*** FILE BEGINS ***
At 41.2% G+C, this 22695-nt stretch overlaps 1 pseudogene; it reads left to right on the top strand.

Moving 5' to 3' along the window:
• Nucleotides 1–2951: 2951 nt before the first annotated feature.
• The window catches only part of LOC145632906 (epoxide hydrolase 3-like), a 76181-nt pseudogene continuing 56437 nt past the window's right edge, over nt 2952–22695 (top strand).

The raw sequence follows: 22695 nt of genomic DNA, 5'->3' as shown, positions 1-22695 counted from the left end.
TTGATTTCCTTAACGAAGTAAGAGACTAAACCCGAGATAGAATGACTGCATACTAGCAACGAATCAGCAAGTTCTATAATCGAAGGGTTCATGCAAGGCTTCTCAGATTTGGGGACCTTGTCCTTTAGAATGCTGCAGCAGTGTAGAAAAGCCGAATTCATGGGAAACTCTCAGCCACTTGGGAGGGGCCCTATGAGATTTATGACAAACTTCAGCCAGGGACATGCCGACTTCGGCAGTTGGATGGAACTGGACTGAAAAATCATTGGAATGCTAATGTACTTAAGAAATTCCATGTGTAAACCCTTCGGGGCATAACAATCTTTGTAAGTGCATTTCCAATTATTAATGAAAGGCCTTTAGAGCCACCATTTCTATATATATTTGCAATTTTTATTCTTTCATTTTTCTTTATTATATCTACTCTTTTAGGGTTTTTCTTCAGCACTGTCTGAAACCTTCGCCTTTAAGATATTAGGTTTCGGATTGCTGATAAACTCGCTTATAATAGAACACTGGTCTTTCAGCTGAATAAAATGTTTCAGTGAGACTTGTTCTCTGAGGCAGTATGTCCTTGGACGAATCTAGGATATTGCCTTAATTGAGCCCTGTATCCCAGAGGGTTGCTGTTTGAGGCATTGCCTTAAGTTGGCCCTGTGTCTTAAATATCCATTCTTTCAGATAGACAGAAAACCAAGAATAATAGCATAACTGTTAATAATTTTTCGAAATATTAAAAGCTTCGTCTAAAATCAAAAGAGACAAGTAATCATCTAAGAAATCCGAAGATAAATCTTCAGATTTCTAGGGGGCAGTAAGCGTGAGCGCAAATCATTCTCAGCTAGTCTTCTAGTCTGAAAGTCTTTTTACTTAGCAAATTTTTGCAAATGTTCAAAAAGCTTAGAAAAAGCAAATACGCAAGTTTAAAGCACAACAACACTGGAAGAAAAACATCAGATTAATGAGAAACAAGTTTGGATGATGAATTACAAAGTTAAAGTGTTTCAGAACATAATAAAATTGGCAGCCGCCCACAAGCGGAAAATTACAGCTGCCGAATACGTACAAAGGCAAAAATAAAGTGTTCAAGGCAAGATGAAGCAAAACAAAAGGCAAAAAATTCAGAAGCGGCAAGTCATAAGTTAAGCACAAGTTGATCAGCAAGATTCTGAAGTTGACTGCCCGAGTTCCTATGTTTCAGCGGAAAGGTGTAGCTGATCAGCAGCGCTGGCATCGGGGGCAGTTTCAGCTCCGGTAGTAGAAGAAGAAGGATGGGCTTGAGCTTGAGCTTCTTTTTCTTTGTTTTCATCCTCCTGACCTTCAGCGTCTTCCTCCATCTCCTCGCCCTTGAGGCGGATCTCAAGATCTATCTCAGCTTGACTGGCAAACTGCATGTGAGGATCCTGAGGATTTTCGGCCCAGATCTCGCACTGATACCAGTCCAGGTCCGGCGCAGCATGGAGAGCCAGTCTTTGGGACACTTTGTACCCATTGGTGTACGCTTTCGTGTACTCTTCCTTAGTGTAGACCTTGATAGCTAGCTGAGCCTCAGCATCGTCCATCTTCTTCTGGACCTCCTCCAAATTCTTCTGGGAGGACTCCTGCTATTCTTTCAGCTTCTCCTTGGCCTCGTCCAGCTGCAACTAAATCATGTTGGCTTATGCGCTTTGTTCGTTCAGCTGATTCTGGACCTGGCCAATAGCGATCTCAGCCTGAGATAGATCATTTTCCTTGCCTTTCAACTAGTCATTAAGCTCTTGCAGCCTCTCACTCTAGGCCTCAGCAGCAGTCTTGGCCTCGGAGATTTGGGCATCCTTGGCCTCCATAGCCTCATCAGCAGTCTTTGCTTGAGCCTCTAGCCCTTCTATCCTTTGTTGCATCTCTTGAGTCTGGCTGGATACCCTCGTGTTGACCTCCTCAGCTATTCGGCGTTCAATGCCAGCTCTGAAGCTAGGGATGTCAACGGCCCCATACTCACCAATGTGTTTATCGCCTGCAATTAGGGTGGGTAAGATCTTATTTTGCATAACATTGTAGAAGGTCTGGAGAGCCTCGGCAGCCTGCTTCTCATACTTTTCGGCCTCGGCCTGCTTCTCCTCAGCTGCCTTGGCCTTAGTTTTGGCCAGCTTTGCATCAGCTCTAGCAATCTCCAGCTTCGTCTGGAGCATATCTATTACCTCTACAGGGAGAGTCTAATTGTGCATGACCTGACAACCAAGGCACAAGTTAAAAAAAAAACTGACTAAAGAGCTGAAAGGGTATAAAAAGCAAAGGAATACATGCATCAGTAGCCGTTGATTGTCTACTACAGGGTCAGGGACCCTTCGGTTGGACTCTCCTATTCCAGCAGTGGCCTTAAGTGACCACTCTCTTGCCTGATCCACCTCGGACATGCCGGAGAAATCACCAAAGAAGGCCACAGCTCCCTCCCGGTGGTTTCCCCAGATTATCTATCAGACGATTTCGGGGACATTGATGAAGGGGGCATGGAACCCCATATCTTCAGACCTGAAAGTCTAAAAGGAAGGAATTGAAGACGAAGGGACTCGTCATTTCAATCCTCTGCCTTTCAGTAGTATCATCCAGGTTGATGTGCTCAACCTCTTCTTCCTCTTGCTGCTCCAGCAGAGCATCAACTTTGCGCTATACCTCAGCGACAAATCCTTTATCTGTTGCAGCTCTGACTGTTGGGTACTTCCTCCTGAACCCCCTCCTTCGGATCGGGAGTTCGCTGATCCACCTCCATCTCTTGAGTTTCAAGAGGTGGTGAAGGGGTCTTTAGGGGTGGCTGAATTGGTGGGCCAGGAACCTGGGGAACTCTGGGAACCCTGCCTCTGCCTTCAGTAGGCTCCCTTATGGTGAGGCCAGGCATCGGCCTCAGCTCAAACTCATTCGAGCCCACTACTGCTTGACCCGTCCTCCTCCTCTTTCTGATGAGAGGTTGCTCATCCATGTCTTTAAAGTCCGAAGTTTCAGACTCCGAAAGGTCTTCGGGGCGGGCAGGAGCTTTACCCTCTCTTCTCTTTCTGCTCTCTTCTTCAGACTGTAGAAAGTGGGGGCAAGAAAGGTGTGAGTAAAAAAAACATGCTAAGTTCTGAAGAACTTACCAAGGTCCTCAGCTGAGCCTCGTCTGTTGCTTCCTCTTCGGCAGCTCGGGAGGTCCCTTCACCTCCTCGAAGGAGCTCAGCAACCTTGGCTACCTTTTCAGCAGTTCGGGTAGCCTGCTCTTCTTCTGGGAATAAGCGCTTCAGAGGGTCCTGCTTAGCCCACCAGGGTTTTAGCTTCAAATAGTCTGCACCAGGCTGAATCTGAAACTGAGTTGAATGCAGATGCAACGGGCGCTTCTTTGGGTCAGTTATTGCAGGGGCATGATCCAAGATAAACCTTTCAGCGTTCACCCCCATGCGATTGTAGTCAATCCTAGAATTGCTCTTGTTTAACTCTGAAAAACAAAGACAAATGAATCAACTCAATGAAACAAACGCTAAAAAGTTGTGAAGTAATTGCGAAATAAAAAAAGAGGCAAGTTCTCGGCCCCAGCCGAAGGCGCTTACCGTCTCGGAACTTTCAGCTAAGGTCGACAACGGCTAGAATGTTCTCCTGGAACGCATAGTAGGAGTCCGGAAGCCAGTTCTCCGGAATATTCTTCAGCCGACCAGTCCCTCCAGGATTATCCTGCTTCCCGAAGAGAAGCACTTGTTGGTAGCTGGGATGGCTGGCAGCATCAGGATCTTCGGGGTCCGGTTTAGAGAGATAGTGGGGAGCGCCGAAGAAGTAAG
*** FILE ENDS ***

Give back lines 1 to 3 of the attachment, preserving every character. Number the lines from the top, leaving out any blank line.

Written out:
At 41.2% G+C, this 22695-nt stretch overlaps 1 pseudogene; it reads left to right on the top strand.

Moving 5' to 3' along the window:
• Nucleotides 1–2951: 2951 nt before the first annotated feature.